Thomas Chatterton

John Blair Linn, "Elegy, supposed to have been delivered by Chatterton, just before his death, after he had taken a Ootion of Arsenic" New York Magazine and Literary Repository 6 (September 1795) 571-73.

Ah! fond deceiver Hope, thy reign is o'er,
No more shall CHATTERTON be sooth'd by thee;
Soon will Death waft him from his hated shore,
And launch a wretch in dread eternity.

Eternity! thou awful, startling name!
I tremble and shrink back at inward thought!
How can I now a God's protection claim?
O hapless youth! what is thy destin'd lot?

But what is there on earth that bids me live?
Fortune on me has always look'd with guile;
To CHATTERTON her gifts she scorns to give;
No friend but Pity ever lent a smile.

On others she has pour'd her plenteous store,
More than is needful for frail life's support;
While I for food in silence must deplore,
Or the compassion of the haughty court.

Shall CHATTERTON, e'er thus himself demean?
One who has claim'd Britannia's sons applause:
Hath he not feelings both acute and keen,
Which rise repugnant to th' Almighty's laws?

Nature hath call'd, I quickly have obey'd;
Unable to support Affliction's load,
Life's glim'ring taper now begins to fade,
Soon will I reach the awful grave's abode.

The soft poetic note will cease to flow
No more he'll tune the youthful lyre to woe,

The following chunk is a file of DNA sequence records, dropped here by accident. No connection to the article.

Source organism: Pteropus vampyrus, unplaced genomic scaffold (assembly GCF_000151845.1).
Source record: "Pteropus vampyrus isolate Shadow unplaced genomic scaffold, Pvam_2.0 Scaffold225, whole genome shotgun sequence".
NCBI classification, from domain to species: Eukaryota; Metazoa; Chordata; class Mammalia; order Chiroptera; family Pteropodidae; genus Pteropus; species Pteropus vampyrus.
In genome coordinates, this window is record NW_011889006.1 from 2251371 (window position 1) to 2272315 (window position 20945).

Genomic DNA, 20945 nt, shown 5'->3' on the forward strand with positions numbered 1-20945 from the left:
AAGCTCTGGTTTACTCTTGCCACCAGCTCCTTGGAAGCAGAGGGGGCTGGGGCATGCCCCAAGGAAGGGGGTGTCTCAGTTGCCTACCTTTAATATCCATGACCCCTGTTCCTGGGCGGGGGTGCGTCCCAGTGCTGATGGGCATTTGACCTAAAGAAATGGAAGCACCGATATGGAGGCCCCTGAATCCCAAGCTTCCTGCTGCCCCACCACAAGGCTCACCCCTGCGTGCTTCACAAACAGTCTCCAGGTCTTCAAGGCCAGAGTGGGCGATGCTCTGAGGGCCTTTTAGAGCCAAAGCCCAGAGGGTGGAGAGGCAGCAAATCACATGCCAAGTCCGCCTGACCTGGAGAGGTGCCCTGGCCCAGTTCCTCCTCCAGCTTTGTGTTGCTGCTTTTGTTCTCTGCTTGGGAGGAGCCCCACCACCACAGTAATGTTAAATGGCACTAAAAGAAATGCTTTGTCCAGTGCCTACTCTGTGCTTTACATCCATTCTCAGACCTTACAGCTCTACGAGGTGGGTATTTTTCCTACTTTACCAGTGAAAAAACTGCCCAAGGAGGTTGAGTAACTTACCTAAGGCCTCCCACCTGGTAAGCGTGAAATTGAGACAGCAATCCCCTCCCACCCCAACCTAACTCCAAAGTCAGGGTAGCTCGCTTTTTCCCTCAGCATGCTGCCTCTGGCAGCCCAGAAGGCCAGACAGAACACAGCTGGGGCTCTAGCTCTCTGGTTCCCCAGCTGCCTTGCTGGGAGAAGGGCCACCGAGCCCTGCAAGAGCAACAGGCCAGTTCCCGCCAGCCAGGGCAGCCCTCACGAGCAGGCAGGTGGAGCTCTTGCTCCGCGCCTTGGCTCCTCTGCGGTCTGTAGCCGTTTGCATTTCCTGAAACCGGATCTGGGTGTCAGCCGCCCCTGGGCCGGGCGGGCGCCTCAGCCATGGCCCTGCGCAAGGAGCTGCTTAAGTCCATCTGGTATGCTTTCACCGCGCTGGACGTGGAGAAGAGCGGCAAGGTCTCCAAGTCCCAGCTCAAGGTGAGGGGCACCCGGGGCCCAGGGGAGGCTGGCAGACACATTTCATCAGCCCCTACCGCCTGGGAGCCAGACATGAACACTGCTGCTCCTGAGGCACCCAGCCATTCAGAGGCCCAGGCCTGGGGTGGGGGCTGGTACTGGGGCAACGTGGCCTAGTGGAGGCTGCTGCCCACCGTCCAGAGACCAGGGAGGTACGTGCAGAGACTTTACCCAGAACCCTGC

No more he'll seek a charitable friend:

No more he'll mourn on earth his hapless fate,
No more he'll claim the poet's scant reward,
No more he'll be dependent on the great,
Or bow submissive to a haughty Lord.

To those who've hurt the feelings of his mind,
Poor CHATTERTON doth now forgiveness lend;
All that he asks, and all he would remind,
Let those who've injur'd, now lament his end.

An author's lot is poverty and pain,
The son of disappointment, anguish, grief—
Hope, still retaining its deceitful reign,
Soothes his sad soul with prospects of relief.

But ah! those prospects only but appear,
And vanish from the anxious, eager eye—
In vain Affliction drops the briny tear,
In vain the bosom heaves the pensive sigh.

O my fond mother! how thy tender breast
Will shrink with anguish at the deed I've done!
Oft have you lull'd me when by woe oppress'd,
Oft have you pray'd for blessing on your son.

How will you cast to Heaven your streaming eyes,
And tear your tresses and your flowing hair!
Your bursting bosom scarce will hold your sighs,
And human reason scarce support despair.

And thou, my sister, whose soft feeling glows
For CHATTERTON with tenderness and love,
Whose sorrow beats congenial with my woes,
How will the news thy gentle passions move!

But O the horrid crimson deed is done!
In vain your throbbing sighs and starting tears—
Soon will the thread of human life be spun—
Now to my view eternity appears!

Your son, your brother, at his latest breath,
With pensive gratitude remembers you;
Fond thought retains you, as he sinks in death,
And bids you both eternally adieu.

The ev'ning comes to close the solemn scene,
The sun now sets in awfulness and gloom;
Slow glides the deep, in blue expanse serene,
The weeping willow slumbers o'er my tomb:

The dusky raven sends its mournful cry,
The distant thunder repercussive roars,
The fading light faint glimmers on my eye,
Now sable night his frightful curtain low'rs.

Silence now holds all nature calm and still;
Ah! there the death-bell sends its hollow toll;
Here death now stalks, to obey the sov'reign will—
To him I now resign my fleeting soul.